Seven Brazilians had qualified for the Greatest Spectacle in Racing, three in the first three rows, but eight were on the track as the race began. Pace car driver Brazilian two-time Formula 1 series champion Emerson "Emmo" Fittipaldi, a winner at Indianapolis in both 1989 and 1993, led the field of 33 as they roared down the straight-a-way toward the starter's flag.
Unusually cooperative weather greeted Indianapolis on Sunday morning race day as Fittipaldi helped to initiate the 92nd running of the 500. Emmo was the first in what has become a long line of notably impressive 'pilotos brasileiros' at Indy, and he set the bar high for Brazilian excellence in US open-wheel racing.
The face of Fittipaldi has recently returned to the hard-copy and virtual cover pages of global race magazines and e-zines as the head of Team Brazil in the 22 nation emergent A1GP "World Cup of Motorsport." But his popularity in the US rests on his standing as a former two-time Indy 500 champion, an ambassador for Formula Indy and a spokesman for the ethanol industry.
The cars at Indianapolis run on ethanol and Fittipaldi is building his own refinery in Brazil. Emmo asserts that within a couple of years all A1GP races will be run purely on ethanol. But as the bright green Emmo-driven E85 (ethanol) fueled 2008 Chevrolet Corvette pace car left the track any thoughts of Fittipaldi and his green fuel campaign were drowned out by the roar of engines at the start of another Indianapolis 500.
The early favorites included Brazilians Hélio Castroneves, Tony Kanaan and Vitor Meira (photo), who were starting from the fourth, sixth and eighth positions. Castroneves had already matched Fittipaldi's two victories at Indianapolis and had earned as well a second place in his seven earlier appearances.
Meira and Kanaan each finished second in earlier 500's and Kanaan would have won last year had the race been declared over, as many expected, following a lengthy post lap 113 rain delay.
When pressed by a reporter last week to name a favorite, Fittipaldi, who at first declined to say, singled out Kanaan. And a confident Meira offered that he felt better about his car this year than he had in 2005 when he was runner up to England's Dan Wheldon.
The number of Brazilians competing for the Borg Warner Trophy in 2008, seven, tied a record. But matching what the 'magnificent seven' of 2002 had accomplished would be a tall order. The 2002 cohort accounted for both the pole position (Bruno Junqueira) and the victory (Castroneves).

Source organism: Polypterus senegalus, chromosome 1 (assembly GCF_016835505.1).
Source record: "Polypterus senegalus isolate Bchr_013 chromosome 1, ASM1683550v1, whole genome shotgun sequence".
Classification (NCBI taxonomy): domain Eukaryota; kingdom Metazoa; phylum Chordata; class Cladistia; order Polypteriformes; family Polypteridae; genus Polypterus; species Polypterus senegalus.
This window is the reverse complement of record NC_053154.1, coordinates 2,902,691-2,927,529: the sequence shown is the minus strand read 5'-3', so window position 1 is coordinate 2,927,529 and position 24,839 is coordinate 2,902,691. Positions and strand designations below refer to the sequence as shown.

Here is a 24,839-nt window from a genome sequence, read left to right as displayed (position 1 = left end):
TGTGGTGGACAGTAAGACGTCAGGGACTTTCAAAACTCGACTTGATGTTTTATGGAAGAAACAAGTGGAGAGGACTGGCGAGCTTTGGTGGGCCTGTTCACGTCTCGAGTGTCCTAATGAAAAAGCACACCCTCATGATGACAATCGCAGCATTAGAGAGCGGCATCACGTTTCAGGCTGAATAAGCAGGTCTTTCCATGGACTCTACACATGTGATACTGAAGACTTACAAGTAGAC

And five of them led at some point, for a combined 105 laps of the 200 lap race (Junqueira, Castroneves, Kanaan, Felipe Giaffone and Gil de Ferran). That didn't include Raul Boesel, who started from the third position.
The bizarre loss of Bruno Junqueira's right side-pod mirror very early in the 2008 race might have been a bad omen for the Brazilians. The lost mirror became track debris, triggering a second early yellow caution flag and Junqueira, perhaps not realizing that Formula Indy rules prohibit running without both side-pod mirrors, remained on track as the rest of the field pitted.
Technically, Junqueira was at that point the new race leader. But he was forced to pit for the repair. A member of his pit crew had to hustle back to the Coyne Racing team garage in "Gasoline Alley" to retrieve a new right side-pod mirror. Subsequent installation of the new mirror dragged on as precious minutes passed. By the time Junqueira left his pit he was 16 laps down in thirty third and last place.
Kanaan, Castroneves and Meira, at that point, were running strong. But a seemingly inexplicable rash of single car accidents including, even more inexplicably, two while running under the yellow caution flag and two on pits road, began to take a toll. A smart driving Junqueira patiently bided his time and steadily began to move back up in the field as car after car fell out of the competition.